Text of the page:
One of the great things about not having a 9 to 5 job is that I’m usually available to volunteer for school activities. Don’t get me wrong, I won’t be winning any PTA volunteer of the year awards, although where I live the competition is pretty fierce. Me? I stick to helping out on field trips and making sets for school musicals.
One of the often frequented field trip destinations for elementary school age children is a place owned by the school district known as the Outdoor Learning Center. Here’s a brief description from the website:
The Outdoor Learning Center is nestled on 35-acres of land kept in its natural state. The OLC is a place where plants and animals live and grow and where science and social studies lessons spring to life as students at all grade levels participate in hands-on activities….
The school district is currently expanding the services and classroom experiences offered at the OLC. A living history classroom has been added where teachers and students participate in interactive lessons, and in the science classroom, students explore and discover native plants and animals.
My daughter’s 4th grade class visited both the living history classroom and the science classroom yesterday. I was assigned to one of the ten learning stations in the science classroom:
- Station 1: Seeds
- Station 2: Gourds
- Station 3: Arthropods
- Station 4: Animal Teeth
- Station 5: Butterflies and Moths
- Station 6: Fossils
- Station 7: Birds
- Station 8: Vines
- Station 9: Reptiles/Amphibians
- Station 10: Mammals
Yeah…my station? Station 2: Gourds. Which I suppose is a step up in the excitement category from Seeds or Vines, but notice how the stations are arranged. The room is a large rectangle. The kids, in groups of two, were assigned 5 minutes per station then moved around to the next station. So the kids who had just come from a table full of taxidermy animals and fur pelts got to come to me next. For whatever reason, the kids did not stop at Station 1: Seeds, or Station 3: Arthropods. I was, however, giving my fascinating 5 minute talk about the wonderful world of gourds while standing next to a tank full of angry crawfish and another tank full of African Clawed Frogs.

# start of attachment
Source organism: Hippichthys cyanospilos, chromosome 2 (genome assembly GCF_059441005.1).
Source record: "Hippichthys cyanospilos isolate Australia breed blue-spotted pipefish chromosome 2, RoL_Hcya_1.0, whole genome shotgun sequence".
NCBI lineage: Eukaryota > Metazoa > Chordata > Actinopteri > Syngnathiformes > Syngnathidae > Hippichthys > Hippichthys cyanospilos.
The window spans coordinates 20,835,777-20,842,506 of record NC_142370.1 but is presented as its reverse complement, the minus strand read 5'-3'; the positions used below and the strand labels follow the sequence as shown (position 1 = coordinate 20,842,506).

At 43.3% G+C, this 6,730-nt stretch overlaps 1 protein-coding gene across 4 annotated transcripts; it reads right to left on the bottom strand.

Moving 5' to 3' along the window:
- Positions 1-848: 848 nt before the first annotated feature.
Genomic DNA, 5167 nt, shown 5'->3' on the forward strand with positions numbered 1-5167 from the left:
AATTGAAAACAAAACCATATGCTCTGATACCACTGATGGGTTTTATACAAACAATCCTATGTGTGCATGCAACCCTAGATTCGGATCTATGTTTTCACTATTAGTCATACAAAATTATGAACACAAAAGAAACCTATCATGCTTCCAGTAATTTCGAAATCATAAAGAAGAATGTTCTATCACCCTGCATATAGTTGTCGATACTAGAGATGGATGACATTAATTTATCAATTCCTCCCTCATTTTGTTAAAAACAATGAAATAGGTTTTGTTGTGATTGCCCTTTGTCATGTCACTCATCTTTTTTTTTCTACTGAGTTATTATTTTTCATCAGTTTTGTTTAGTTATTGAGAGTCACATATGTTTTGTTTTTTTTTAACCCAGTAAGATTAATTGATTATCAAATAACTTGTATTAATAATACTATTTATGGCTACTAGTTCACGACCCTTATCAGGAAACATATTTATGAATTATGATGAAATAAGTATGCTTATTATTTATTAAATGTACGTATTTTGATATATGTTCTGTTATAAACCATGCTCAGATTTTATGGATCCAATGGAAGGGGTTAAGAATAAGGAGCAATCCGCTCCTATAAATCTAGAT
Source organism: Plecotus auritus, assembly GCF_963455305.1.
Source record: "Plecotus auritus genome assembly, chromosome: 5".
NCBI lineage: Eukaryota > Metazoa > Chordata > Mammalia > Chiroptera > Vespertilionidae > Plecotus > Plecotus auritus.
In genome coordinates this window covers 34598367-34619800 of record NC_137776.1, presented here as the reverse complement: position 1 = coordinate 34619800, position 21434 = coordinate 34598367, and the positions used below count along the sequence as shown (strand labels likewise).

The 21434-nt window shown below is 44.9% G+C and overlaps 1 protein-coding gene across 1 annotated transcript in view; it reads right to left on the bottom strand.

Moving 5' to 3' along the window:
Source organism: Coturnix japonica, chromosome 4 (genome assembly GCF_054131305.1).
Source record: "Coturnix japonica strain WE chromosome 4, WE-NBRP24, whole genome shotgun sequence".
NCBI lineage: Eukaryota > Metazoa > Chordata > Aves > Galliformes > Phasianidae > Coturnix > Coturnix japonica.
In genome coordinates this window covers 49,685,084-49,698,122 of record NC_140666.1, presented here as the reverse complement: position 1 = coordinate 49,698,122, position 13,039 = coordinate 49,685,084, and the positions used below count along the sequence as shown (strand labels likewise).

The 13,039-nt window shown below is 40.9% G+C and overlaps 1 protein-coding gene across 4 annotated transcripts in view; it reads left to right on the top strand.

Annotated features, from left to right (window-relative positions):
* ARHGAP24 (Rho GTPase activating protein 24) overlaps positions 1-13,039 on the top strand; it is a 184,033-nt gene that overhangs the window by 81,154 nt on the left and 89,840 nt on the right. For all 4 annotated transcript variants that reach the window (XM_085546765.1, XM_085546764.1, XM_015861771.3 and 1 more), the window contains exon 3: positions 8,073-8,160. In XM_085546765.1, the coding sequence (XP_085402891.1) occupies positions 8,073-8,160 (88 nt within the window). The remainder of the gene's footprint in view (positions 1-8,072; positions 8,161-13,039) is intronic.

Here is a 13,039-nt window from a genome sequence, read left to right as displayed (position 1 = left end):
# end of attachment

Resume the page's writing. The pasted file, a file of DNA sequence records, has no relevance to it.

So yeah, that wasn’t at all distracting. And since Station 10 was right next to my station, some of the stuff that wouldn’t fit on the mammal table was on a shelf above the angry crawfish:
Oh, and did I mention that one of the frogs was about to give birth?
And that another one wasn’t actually from Africa but straight from the bowels of hell?
As you can well imagine, the children were riveted as I explained that gourds were originally from Africa and were carried by heavy rains into rivers and later oceans to eventually reach all parts of the world; that pumpkins, cucumbers, cantaloupes and other melons were considered gourds, and that there were many uses for the hollow, durable wood-like gourds that were on display.
I could tell they were fascinated by my station, because they asked thoughtful questions like,
“What’s a gourd?”
“Is that white frog dead or what?”
Okay, not really. The kids were actually pretty great. Especially after I told them it would take me roughly 3 minutes to talk about gourds, after which time they could look at the frogs and further provoke the angry crawfish…
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